Corporate Banner
Satellite Banner
Biomolecular Screening
Scientific Community
 
Become a Member | Sign in
Home>News>This Article
  News
Return

Bruker Awarded Fourth PeakForce Tapping Patent

Published: Thursday, July 24, 2014
Last Updated: Thursday, July 24, 2014
Bookmark and Share
AFM mode uniquely combines highest resolution imaging and material property mapping.

Bruker has announced that it has recently been awarded its fourth patent for PeakForce Tapping®, its proprietary atomic force microscopy mode that uniquely provides a combination of the highest resolution AFM imaging with the most quantitative property mapping data possible. The patent is issued for the PeakForce Tapping’s specific method of achieving piconewton level, direct force control.

PeakForce Tapping comprises a series of patents that started with the novel concept of high-speed mechanical property mapping (US patent 7,658,097) and evolved into a family of unique AFM modes that include ScanAsyst® (US patent 8,650,660), PeakForce QNM® (US patent 8,646,109) and the recently issued PeakForce Tapping control (US patent 8,739,309).

This series of patented offerings have enabled researchers of all AFM experience levels to perform atomic force microscopy imaging with unprecedented precision in force control and access physical properties information at the nanometer scale for broader category of materials. Additionally, PeakForce Tapping has been extended to electrical AFM modes, such as PeakForce TUNA™ and PeakForce KPFM™.

“As PeakForce Tapping maps the surface, we use feedback to keep the peak interaction force constant, down to tens of piconewtons, in both air and fluid. Because of this simplicity and direct force control, we can preserve the tip as sharp as a few nanometers, which gives us consistent high resolution, including resolving individual atoms,” explained Dr. Chanmin Su, PeakForce Tapping co-inventor and Senior Director of Technology of Bruker’s AFM Business. “Direct force control at pN level and ability to maintain performance for broad range of samples enable users to acquire high-quality images easily, even on complicated samples as multi-component polymers, biomolecules and cells. At the same time the technology provides rich, high-resolution quantitative nanomechanical and nano-electrical data.”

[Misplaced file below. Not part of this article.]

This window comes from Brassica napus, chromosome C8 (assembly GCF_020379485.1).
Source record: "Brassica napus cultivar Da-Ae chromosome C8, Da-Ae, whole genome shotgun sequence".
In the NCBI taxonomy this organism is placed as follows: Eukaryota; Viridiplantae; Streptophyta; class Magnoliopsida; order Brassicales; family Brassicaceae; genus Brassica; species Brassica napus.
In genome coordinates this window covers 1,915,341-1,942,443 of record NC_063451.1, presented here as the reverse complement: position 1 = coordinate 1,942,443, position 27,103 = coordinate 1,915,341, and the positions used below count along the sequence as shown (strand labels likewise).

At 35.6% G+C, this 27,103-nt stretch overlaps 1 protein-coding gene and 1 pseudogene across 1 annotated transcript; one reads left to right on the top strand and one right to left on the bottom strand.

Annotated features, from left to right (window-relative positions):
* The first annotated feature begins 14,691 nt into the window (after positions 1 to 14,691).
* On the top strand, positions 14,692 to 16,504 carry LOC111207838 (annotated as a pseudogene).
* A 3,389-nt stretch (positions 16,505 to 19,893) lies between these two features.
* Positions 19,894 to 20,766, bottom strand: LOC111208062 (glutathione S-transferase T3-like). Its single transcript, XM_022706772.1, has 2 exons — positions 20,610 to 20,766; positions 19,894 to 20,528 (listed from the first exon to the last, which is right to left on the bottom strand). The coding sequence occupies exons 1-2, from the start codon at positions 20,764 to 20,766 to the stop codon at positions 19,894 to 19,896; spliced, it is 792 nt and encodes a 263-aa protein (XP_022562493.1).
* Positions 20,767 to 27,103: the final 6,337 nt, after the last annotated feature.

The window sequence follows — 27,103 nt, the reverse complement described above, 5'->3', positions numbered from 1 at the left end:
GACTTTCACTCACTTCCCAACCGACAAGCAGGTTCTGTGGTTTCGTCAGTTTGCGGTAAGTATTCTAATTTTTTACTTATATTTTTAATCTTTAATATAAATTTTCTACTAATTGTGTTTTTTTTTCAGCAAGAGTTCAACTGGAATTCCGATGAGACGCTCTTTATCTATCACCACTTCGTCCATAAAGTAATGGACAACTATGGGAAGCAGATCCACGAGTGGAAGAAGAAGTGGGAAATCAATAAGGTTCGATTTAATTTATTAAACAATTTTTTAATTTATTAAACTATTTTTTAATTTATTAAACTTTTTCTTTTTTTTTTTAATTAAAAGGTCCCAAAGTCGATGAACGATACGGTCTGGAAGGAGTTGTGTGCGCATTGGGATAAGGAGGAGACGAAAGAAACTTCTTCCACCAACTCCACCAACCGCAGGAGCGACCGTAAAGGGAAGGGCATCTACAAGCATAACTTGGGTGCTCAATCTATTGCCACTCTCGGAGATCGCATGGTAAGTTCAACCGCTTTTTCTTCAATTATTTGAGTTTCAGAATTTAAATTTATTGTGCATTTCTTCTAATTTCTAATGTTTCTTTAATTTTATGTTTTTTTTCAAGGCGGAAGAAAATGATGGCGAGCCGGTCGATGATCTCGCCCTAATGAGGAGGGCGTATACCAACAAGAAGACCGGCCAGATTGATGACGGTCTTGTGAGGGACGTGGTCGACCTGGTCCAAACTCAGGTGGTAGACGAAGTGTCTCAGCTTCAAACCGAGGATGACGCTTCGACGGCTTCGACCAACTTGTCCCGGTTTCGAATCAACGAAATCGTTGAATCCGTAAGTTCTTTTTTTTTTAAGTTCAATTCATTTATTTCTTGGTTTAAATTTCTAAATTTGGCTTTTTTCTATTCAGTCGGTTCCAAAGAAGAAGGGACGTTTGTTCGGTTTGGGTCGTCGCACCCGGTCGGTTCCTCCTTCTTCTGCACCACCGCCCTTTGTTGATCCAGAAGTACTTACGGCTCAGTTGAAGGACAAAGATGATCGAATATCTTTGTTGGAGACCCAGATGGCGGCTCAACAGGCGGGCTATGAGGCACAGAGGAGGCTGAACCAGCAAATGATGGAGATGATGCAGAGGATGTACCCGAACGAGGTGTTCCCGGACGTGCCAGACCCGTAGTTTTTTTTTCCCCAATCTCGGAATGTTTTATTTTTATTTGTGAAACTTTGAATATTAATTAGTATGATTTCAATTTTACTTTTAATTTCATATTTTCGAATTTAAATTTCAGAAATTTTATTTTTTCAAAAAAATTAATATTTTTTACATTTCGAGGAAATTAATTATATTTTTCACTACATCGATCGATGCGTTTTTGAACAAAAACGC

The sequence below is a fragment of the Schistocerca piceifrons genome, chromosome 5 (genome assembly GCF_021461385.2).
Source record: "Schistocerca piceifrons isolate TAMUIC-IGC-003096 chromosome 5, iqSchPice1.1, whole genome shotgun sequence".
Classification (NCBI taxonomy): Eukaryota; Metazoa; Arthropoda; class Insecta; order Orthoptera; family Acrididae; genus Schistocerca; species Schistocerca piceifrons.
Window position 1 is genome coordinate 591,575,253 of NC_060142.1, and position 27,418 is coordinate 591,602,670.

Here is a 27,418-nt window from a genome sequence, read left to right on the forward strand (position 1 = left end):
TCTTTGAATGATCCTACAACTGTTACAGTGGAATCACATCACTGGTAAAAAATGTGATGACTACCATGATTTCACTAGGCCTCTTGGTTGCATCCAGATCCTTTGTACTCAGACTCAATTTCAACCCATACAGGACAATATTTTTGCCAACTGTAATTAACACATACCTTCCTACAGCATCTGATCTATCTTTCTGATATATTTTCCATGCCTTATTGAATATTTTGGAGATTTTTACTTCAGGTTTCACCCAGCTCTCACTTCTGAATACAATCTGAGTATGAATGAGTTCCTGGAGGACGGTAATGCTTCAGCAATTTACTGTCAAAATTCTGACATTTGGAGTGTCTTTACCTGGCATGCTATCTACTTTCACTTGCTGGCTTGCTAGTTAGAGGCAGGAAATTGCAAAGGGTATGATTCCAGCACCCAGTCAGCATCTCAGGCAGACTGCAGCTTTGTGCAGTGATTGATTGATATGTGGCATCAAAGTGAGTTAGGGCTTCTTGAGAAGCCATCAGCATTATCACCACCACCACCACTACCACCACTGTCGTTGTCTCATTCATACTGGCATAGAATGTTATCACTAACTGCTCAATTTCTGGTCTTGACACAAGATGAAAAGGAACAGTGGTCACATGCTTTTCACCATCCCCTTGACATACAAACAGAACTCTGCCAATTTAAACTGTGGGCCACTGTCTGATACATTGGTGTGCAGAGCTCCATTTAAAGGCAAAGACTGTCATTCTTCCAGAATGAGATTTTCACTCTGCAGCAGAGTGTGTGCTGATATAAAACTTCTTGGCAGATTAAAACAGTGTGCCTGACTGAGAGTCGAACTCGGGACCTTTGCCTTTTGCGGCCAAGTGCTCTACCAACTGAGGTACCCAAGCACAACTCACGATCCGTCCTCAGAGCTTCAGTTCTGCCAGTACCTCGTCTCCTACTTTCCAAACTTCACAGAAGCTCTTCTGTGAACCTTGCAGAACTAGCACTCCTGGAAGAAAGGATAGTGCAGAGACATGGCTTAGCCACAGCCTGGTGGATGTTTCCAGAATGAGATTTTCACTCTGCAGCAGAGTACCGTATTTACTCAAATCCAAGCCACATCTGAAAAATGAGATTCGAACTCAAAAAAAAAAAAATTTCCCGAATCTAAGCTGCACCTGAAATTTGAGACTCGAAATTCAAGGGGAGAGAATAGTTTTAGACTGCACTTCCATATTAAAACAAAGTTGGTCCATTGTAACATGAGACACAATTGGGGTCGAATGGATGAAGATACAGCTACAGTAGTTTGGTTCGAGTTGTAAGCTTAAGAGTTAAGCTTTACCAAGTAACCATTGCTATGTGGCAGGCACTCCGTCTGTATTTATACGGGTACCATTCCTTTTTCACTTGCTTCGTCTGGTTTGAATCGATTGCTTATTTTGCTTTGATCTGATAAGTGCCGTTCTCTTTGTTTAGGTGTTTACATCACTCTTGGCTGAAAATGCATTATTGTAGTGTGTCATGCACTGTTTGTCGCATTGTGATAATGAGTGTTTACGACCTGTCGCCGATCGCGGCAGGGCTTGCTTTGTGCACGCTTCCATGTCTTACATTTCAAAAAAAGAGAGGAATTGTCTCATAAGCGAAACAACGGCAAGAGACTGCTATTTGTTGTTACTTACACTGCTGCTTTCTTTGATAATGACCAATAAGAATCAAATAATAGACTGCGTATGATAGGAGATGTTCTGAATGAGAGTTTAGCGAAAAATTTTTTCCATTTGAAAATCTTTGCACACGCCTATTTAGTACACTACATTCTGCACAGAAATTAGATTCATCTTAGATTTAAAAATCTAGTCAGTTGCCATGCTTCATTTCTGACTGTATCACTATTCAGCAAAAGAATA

“This latest patent for PeakForce Tapping adds to the rapidly growing list of PeakForce Tapping technology advances that are empowering our customers’ AFM work in both materials and life sciences research,” added David V. Rossi, Executive Vice President and General Manager of Bruker's AFM Business. “With its ability to achieve the highest resolution imaging while providing quantitative property mapping on whatever you measure, PeakForce Tapping continues to fulfill the full promise of how AFMs can enable the highest level of scientific research. This is supported by the fact that PeakForce Tapping has led to over 700 peer-reviewed publications since its inception. We are very pleased that we have been able to bring this unique technology to the scientific community while also removing some of the traditional barriers associated with atomic force microscopy.”


Further Information

Join For Free

Access to this exclusive content is for Technology Networks Premium members only.

Join Technology Networks Premium for free access to:

  • Exclusive articles
  • Presentations from international conferences
  • Over 2,900+ scientific posters on ePosters
  • More than 4,200+ scientific videos on LabTube